Are you safe in the hands of financial advisors?

Did you know?
If you hire a brand-name advisor, they are most likely accountable to the shareholders of their company. That means they need to focus on generating profits. So they may put the company’s interests in front of yours. In fact, it’s perfectly legal.

Is that common?
Is it common for brand-name advisors to put the company’s interests in front of yours? Unfortunately, yes. According to a report by a white house task force, “conflicted advice” costs American taxpayers about $17 billion per year.* Yes, that’s billions with a “b.” This conflicted advice occurs when an advisor recommends a product that pays him or her more in commission, even though a lower-cost option exists.

What happens if I get sold higher-cost products?
The more you get charged in costs and fees, the less money you have working for you. Over time, fees compound and can result in significantly less available to you at retirement.

Is this legal?
Sadly, yes. If the company is organized as a broker-dealer, their employees don’t have a high bar when it comes to giving you advice. Unless they are helping you with retirement accounts, they don’t have to put your interests in front of theirs. They simply have to recommend something “suitable,” even if it means you might end up paying more when a cheaper product exists.

Wasn’t the law changed regarding this?
Yes and no. Yes, there was a law change requiring advisors who help you with retirement accounts to provide some level of fiduciary service. Unfortunately that law was put on hold, and just recently was successfully challenged in court, so its future is uncertain.

Do I have a choice?
Yes. You can usually avoid this situation by hiring an independent Registered Investment Advisor firm. While they won’t have the fancy brand name, they are legally required to act as your fiduciary — meaning they have to put your interests first.

Isn’t it riskier to give my money over to a small firm?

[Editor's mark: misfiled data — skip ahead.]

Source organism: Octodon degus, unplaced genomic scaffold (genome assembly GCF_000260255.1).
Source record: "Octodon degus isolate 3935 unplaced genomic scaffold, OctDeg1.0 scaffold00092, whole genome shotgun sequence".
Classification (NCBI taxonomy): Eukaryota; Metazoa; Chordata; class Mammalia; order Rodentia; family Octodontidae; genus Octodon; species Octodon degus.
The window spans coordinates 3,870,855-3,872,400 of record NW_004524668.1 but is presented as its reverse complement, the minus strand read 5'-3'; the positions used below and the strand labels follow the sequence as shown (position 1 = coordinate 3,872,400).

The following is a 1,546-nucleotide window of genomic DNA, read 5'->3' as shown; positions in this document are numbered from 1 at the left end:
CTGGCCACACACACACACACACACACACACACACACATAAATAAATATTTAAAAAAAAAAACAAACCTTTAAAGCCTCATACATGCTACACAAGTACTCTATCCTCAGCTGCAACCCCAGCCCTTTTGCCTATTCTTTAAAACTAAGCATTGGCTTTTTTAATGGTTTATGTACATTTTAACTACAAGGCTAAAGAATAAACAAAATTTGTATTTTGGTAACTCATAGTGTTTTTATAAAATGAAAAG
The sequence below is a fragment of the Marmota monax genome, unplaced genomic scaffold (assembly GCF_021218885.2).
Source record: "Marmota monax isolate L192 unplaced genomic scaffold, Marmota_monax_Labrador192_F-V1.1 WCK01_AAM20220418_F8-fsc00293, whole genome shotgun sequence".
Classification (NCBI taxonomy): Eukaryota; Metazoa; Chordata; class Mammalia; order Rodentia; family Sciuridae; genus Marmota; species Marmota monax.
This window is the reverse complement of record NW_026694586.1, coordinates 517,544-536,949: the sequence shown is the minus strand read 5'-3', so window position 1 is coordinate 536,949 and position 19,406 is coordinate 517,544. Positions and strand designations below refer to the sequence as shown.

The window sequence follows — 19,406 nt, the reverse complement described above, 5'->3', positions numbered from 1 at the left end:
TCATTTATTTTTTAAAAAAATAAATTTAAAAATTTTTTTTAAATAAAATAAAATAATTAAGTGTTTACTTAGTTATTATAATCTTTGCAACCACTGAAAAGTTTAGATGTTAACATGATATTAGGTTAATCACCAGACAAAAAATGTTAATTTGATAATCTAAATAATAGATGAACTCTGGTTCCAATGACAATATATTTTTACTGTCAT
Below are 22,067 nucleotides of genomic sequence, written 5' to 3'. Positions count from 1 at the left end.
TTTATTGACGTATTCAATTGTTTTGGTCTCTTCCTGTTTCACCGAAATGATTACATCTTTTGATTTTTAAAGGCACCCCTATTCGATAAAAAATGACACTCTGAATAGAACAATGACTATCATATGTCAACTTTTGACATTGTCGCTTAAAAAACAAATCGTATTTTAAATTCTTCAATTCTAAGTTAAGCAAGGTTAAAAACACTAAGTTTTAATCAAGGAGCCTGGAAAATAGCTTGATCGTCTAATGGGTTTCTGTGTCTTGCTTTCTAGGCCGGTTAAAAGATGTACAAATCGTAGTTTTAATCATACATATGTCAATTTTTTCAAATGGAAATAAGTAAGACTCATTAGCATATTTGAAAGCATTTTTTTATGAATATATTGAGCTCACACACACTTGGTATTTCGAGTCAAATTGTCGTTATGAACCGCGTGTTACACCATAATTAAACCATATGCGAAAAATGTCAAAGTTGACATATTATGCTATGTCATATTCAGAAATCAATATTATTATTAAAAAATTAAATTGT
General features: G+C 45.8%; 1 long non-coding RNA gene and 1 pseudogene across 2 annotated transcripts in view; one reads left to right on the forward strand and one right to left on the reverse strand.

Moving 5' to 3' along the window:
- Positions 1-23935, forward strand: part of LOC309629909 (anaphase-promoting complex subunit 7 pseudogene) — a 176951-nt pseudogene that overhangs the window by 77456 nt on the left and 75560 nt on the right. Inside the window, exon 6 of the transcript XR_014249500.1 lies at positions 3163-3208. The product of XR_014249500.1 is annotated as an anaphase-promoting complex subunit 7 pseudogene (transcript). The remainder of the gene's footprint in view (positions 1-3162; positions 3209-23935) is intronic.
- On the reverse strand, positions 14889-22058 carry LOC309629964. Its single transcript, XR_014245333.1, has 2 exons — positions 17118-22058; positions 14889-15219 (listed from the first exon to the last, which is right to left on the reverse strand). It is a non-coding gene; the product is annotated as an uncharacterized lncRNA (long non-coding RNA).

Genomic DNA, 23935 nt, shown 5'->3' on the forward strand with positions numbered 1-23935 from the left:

Independent Registered Investment Advisors don’t hold your money; they simply help you manage it. They partner with large independent custodians (banks) who hold your actual funds and investments. This provides a benefit to you: you get another layer of protection.

Does this protect me from all potential problems?
Unfortunately, there’s no way to assure you’ll never have a problem, but by hiring a fiduciary, there’s one big advantage: you have legal recourse. A fiduciary who didn’t put your interests first would be at risk. And independent firms are usually smaller firms. Their futures are dependent on keeping their clients happy. This helps ensure you get attentive service along with fiduciary advice. With big brands, their advertising usually helps attract a steady stream of new prospects, so they are not as dependent on you being happy with their services. There’s always someone else walking in the door.

What else can an independent advisor do for me?

Advice, not sales. Independent advisors are in the business of providing advice, not selling. They don’t have sales quotas to push certain products. Instead, they are free to find you the best solution and help you with all aspects of your financial life.
Lower-expense products. Investment expenses matter to your future. The more you pay in expenses each year, the less money you have working for you. With compounding, higher-expense products can dramatically reduce what you will have left at retirement. Independent Registered Investment Advisors have a fiduciary duty to select investments with reasonable expenses.
Paid by fees, not commissions. Independent Registered Investment Advisors are paid directly by you through fees. This fee structure is usually simple and easy to understand, since that’s how you likely pay your other professionals (e.g., accountants and lawyers).
Interests aligned with yours. Most independent advisors’ fees are a percentage of your account balance, so the advisor is usually incentivized to grow your accounts. They only make more money when you do.

Understand the Difference!

  • Look for a firm that is a Registered Investment Advisor.
  • That firm should not be affiliated with any large Wall Street firm.
  • That firm should agree in writing to act as your fiduciary.

Conflicts of interest are far too common on Wall Street, costing unsuspecting Americans billions every year. *

You can help minimize these potential conflicts by choosing an Independent Registered Investment Advisor instead of a brand-name firm.

Always insist on a fiduciary. Your money is too important to accept less.

*The Effects of Conflicted Investment Advice on Retirement Savings, Feb. 2015, Council of Economic Advisors,

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